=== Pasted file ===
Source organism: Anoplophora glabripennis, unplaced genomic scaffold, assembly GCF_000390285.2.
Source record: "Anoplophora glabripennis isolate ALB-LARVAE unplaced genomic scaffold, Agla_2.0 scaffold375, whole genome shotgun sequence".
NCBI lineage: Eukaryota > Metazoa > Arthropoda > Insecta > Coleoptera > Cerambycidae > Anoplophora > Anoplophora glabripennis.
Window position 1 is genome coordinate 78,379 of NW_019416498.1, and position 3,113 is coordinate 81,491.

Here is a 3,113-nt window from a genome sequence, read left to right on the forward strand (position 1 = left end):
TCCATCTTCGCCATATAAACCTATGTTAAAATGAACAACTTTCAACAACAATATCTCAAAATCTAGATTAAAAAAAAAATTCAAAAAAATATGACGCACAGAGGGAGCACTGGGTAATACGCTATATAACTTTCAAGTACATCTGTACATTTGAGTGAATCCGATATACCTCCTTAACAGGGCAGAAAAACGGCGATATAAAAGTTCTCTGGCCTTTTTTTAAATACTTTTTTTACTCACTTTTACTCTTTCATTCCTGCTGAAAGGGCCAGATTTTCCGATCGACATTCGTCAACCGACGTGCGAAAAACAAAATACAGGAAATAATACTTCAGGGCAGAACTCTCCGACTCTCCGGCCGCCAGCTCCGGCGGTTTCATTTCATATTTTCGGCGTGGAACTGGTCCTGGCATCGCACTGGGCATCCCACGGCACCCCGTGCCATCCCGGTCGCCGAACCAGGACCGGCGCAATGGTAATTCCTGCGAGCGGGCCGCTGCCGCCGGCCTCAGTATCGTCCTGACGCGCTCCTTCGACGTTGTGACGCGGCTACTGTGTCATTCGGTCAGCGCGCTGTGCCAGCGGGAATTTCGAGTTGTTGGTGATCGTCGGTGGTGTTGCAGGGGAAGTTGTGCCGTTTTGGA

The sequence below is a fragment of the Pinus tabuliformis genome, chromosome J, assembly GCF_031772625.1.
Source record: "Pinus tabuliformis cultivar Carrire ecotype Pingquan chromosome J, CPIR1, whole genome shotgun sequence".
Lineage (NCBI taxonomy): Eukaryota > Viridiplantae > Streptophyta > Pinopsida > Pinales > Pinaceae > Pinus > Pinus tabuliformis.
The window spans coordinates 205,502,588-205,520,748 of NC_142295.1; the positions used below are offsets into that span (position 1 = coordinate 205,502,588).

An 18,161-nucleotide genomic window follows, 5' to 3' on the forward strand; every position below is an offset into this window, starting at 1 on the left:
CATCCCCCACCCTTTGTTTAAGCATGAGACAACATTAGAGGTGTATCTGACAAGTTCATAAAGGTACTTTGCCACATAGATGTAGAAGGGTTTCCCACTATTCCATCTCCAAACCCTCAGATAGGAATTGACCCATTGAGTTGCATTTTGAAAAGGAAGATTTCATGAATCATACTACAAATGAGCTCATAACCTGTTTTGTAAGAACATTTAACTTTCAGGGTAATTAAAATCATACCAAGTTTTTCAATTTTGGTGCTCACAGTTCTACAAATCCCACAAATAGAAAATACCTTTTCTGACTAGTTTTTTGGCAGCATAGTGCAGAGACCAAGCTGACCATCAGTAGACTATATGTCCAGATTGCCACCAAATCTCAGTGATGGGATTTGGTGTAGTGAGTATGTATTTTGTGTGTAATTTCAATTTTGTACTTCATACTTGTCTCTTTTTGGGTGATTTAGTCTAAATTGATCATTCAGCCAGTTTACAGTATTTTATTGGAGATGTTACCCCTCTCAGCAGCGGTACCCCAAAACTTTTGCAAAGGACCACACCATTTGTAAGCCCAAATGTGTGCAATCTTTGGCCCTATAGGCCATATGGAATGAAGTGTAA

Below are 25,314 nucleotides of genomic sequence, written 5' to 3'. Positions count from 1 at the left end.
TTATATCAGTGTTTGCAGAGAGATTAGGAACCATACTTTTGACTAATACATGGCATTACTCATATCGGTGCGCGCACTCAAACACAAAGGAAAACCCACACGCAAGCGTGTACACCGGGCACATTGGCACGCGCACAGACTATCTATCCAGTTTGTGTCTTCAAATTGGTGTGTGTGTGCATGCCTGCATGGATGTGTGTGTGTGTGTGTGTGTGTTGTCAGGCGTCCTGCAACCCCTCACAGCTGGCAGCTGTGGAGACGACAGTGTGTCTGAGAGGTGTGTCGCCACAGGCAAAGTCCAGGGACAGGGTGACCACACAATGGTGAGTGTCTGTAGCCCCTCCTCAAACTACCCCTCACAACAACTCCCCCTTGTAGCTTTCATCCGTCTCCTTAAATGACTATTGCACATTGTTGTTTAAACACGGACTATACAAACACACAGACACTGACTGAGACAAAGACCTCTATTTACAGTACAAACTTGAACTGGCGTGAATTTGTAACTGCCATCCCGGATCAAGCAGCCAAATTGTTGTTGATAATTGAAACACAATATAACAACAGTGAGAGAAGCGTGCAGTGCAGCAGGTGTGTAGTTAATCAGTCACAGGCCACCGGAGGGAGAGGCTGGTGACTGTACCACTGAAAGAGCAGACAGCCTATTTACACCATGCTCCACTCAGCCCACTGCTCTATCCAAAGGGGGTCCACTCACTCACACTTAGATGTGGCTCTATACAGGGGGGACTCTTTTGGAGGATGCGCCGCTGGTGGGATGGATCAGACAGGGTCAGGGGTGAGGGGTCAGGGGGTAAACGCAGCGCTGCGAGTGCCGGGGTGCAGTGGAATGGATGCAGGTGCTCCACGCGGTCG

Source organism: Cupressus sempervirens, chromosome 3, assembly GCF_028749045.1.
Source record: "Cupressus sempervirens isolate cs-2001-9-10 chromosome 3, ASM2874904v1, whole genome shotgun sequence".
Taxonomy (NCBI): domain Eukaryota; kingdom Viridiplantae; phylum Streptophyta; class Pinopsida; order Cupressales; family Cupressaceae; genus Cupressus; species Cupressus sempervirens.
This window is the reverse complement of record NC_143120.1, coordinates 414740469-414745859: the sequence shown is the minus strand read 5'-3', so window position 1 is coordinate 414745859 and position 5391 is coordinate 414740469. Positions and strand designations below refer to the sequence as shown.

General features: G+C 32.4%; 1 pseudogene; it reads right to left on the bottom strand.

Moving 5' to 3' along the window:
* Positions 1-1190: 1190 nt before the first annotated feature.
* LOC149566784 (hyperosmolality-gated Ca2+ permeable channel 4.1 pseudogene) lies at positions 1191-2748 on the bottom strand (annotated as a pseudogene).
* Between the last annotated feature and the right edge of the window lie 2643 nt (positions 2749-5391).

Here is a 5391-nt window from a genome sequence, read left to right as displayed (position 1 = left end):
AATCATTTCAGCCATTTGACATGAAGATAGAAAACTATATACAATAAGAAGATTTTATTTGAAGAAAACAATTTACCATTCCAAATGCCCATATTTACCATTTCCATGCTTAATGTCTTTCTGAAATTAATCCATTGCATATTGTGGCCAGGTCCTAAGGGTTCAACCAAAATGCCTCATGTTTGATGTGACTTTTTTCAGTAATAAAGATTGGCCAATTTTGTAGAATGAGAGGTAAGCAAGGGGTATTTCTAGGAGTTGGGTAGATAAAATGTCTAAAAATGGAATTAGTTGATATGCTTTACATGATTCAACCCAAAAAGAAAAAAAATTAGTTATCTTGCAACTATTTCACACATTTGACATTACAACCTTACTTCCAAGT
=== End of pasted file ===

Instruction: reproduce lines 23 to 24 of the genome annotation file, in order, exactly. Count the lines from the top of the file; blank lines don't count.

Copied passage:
* Between the last annotated feature and the right edge of the window lie 2643 nt (positions 2749-5391).

Here is a 5391-nt window from a genome sequence, read left to right as displayed (position 1 = left end):